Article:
This is an extremely emotional clip. Tova Friedman explains how being Jewish and fulfilling being a Jew has become increasingly difficult, when they are supposed to ask God for forgiveness for their sins. She argues that given her experiences and of course millions of others, this may now be the wrong way around.

Who is Tova Friedman?

Tova was born on September 7th, 1938 in Gdynia, Poland, a suburb of Danzig.  Her family came from Tomaszow Mazowiecki, Poland and were returned there as soon as the war broke out.  Her father recalled that he was shocked at the devastation. The 15 thousand Jews were cramped into six 4-story buildings unable to leave without special permission.  They lived with their grandparents and other people in tight quarters with the children sleeping and eating under the table. Starvation, shootings and deportation soon decreased the population. Those that managed to survive were packed into trains and shipped off to Nazi labour camps.  A handful were kept as the cleanup squad. She held her mother’s hand as she and her father picked up the corpses and brought them to the communal grave.

Her next destination was Starachowice where her parents worked at an ammunition factory while the children roamed the streets careful not to get shot by the armed soldiers in the 4 towns surrounding the camp.  When the children’s selections came, she watched from my hiding place as all remaining children disappeared.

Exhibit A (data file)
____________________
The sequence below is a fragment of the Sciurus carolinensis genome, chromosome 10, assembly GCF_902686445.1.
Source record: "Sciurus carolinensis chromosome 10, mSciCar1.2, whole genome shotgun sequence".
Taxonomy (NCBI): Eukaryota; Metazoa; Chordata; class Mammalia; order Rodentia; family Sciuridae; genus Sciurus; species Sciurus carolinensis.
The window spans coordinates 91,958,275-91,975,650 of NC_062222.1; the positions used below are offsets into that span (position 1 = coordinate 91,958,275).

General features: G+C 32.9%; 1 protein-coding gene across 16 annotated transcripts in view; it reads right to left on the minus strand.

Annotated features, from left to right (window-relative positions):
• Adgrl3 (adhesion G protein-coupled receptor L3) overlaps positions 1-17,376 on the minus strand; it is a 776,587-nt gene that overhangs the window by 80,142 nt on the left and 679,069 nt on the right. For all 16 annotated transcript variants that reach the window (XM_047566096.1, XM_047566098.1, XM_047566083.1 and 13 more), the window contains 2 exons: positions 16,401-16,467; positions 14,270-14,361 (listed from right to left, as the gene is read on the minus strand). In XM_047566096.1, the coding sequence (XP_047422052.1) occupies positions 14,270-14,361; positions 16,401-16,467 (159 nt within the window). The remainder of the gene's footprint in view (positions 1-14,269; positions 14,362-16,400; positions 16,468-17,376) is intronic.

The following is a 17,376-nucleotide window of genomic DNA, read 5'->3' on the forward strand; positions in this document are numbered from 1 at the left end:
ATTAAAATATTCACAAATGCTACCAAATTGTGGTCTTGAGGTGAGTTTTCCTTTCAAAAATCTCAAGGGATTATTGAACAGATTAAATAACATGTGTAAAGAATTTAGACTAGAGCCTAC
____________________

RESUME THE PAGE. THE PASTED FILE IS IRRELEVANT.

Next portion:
Her next destination was Nazi German Concentration and Extermination Camp Auschwitz Birkenau. At 5-1/2 years old her head was shaven and she was tattooed. She survived hunger, disease and a trip to the gas chamber. Her mother’s ingenuity saved her when instead of going on the death march they both hid themselves with corpses and lived to experience the liberation of Auschwitz, by the Russians on January 27, 1945.

She has been sharing her story with students and audiences at public and private schools, at colleges and places of worship, as well as prisons.  She came to the US with her parents at age 12.  She received a Bachelors of Arts degree in psychology from Brooklyn College, a Master of Arts in Black literature from City College of New York and her Master of Arts in social work from Rutgers University.  She taught at the Hebrew University in Jerusalem and was Director of Jewish Family Service of Somerset and Warren Counties for over 20 years and she still works there as a therapist. She have been married for 59-1/2 years and has 4 children and 8 grandchildren.

What does Auschwitz mean to her?

The darkest period in human history.

Her message for future generations is…

Educate yourself about the darkest period in human history when fire consumed men, women and children and turned millions into ashes.  Educate yourself and teach others lest the world forgets and lets it happen again.

Is Tova right?

Or is Keith right?

Let us know below.

For those interested in watching the whole interview:

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